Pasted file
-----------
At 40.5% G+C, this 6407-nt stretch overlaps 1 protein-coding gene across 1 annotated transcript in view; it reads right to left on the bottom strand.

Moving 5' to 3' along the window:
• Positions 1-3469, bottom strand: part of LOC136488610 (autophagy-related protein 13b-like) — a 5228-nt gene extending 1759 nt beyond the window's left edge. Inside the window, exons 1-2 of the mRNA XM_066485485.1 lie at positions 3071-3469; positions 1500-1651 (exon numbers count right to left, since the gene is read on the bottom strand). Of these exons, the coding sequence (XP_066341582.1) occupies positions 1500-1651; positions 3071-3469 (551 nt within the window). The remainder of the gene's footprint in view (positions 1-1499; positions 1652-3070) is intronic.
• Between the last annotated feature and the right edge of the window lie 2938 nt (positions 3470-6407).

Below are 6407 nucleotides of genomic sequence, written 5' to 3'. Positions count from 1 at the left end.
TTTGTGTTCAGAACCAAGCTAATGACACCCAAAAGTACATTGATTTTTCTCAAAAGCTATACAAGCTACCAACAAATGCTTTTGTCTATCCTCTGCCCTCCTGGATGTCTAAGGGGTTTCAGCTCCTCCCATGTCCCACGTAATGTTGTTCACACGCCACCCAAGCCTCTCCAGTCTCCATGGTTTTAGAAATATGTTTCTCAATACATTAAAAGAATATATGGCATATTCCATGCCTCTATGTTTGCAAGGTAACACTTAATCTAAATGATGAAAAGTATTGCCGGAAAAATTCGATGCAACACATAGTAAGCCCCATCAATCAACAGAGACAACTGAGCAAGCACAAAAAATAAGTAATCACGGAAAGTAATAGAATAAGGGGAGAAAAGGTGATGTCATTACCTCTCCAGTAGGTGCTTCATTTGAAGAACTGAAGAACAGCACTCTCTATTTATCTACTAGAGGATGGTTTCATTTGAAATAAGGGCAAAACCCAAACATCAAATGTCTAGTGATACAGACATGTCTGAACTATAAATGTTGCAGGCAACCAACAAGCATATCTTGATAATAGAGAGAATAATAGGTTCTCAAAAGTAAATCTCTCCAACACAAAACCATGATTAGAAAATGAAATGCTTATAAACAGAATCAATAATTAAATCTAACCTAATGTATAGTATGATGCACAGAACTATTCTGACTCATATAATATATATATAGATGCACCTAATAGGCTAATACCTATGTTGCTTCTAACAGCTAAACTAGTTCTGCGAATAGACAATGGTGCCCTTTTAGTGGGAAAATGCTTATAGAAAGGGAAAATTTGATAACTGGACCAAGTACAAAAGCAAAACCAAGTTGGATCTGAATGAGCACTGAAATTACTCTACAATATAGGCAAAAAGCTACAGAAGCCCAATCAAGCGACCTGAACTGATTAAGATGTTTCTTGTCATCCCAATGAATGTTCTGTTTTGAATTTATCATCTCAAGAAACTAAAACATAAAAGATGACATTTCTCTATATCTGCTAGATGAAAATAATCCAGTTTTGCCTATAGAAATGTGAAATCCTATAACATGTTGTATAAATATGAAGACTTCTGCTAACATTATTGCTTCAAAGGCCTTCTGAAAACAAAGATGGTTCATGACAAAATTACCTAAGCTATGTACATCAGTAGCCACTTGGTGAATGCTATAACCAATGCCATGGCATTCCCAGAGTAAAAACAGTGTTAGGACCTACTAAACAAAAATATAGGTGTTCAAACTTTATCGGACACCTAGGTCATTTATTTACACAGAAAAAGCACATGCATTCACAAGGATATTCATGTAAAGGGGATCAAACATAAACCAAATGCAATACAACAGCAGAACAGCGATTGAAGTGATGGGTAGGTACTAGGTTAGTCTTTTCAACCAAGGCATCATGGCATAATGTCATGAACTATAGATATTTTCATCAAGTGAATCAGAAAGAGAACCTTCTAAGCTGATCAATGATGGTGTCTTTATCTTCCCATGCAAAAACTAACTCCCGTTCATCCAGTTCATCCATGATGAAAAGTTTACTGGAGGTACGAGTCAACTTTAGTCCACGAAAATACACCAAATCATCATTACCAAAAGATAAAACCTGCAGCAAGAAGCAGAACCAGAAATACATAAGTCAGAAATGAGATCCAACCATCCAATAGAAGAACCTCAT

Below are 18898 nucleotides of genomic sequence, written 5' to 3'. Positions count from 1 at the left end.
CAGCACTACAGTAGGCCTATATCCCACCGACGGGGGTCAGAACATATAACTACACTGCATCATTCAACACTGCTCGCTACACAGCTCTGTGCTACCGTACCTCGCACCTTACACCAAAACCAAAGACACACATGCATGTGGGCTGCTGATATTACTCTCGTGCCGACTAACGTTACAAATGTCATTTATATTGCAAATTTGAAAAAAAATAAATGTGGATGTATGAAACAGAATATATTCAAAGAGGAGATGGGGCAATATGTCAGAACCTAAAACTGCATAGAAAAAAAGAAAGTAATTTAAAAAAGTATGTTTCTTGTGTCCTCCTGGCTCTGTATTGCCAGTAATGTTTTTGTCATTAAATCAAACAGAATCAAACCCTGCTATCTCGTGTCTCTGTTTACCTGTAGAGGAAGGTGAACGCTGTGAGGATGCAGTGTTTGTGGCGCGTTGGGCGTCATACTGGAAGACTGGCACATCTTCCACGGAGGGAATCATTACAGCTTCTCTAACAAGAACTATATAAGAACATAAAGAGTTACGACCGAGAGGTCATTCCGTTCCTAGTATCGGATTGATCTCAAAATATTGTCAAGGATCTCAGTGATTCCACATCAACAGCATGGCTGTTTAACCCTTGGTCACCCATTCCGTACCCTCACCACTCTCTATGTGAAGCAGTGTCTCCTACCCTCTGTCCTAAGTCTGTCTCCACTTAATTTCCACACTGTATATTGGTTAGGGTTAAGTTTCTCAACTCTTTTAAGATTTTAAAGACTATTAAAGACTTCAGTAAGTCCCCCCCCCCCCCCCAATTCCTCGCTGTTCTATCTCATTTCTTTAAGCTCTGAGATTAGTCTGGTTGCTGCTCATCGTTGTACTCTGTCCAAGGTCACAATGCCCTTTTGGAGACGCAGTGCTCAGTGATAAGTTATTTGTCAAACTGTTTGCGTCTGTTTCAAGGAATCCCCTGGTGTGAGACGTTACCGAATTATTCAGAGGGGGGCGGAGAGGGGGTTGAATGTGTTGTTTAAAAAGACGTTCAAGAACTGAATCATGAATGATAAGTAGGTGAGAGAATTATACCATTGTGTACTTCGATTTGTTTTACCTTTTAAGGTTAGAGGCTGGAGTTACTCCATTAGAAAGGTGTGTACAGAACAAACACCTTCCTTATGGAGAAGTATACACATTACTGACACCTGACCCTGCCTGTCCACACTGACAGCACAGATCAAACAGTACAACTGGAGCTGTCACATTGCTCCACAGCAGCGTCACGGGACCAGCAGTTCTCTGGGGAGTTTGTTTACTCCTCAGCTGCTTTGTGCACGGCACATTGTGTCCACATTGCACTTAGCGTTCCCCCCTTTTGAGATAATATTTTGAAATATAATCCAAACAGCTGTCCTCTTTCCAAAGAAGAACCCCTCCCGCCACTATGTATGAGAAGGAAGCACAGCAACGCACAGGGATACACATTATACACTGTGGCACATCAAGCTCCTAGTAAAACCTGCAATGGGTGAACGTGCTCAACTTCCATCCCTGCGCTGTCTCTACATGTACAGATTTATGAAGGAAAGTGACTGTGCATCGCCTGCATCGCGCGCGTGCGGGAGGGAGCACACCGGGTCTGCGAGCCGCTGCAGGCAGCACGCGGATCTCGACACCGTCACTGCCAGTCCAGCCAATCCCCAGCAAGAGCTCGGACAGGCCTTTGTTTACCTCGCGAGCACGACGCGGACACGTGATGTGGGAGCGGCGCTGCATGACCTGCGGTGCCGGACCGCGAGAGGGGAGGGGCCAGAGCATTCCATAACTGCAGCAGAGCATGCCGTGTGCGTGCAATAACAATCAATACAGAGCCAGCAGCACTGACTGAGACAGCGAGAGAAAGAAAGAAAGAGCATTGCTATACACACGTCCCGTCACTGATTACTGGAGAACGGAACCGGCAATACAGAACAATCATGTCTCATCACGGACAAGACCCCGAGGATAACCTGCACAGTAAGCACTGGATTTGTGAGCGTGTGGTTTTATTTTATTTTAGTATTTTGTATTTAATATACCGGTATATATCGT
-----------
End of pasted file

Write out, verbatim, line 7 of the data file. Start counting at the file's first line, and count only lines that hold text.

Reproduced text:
Below are 18898 nucleotides of genomic sequence, written 5' to 3'. Positions count from 1 at the left end.